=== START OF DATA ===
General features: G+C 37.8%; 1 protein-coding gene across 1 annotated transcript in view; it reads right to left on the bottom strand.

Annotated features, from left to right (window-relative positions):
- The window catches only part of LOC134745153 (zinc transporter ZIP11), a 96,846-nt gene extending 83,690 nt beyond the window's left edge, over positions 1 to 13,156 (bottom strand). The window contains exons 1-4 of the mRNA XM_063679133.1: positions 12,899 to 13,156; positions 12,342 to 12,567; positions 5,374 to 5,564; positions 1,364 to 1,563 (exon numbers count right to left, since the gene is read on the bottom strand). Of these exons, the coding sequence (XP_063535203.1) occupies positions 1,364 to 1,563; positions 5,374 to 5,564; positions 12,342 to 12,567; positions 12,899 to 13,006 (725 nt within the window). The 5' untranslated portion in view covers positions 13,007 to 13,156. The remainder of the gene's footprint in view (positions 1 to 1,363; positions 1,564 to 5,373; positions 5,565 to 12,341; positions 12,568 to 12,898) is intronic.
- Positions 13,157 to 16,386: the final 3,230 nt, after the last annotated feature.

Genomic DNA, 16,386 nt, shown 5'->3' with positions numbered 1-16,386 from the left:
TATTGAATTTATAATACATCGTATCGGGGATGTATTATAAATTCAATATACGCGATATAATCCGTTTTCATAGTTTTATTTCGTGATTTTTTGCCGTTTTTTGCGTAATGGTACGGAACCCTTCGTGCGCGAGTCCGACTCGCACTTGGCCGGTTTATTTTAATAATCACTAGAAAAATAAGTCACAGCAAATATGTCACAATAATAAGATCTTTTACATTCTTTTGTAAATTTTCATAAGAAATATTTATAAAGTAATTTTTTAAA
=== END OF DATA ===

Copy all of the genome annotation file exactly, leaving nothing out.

General features: G+C 37.8%; 1 protein-coding gene across 1 annotated transcript in view; it reads right to left on the bottom strand.

Annotated features, from left to right (window-relative positions):
- The window catches only part of LOC134745153 (zinc transporter ZIP11), a 96,846-nt gene extending 83,690 nt beyond the window's left edge, over positions 1 to 13,156 (bottom strand). The window contains exons 1-4 of the mRNA XM_063679133.1: positions 12,899 to 13,156; positions 12,342 to 12,567; positions 5,374 to 5,564; positions 1,364 to 1,563 (exon numbers count right to left, since the gene is read on the bottom strand). Of these exons, the coding sequence (XP_063535203.1) occupies positions 1,364 to 1,563; positions 5,374 to 5,564; positions 12,342 to 12,567; positions 12,899 to 13,006 (725 nt within the window). The 5' untranslated portion in view covers positions 13,007 to 13,156. The remainder of the gene's footprint in view (positions 1 to 1,363; positions 1,564 to 5,373; positions 5,565 to 12,341; positions 12,568 to 12,898) is intronic.
- Positions 13,157 to 16,386: the final 3,230 nt, after the last annotated feature.

Genomic DNA, 16,386 nt, shown 5'->3' with positions numbered 1-16,386 from the left:
TATTGAATTTATAATACATCGTATCGGGGATGTATTATAAATTCAATATACGCGATATAATCCGTTTTCATAGTTTTATTTCGTGATTTTTTGCCGTTTTTTGCGTAATGGTACGGAACCCTTCGTGCGCGAGTCCGACTCGCACTTGGCCGGTTTATTTTAATAATCACTAGAAAAATAAGTCACAGCAAATATGTCACAATAATAAGATCTTTTACATTCTTTTGTAAATTTTCATAAGAAATATTTATAAAGTAATTTTTTAAA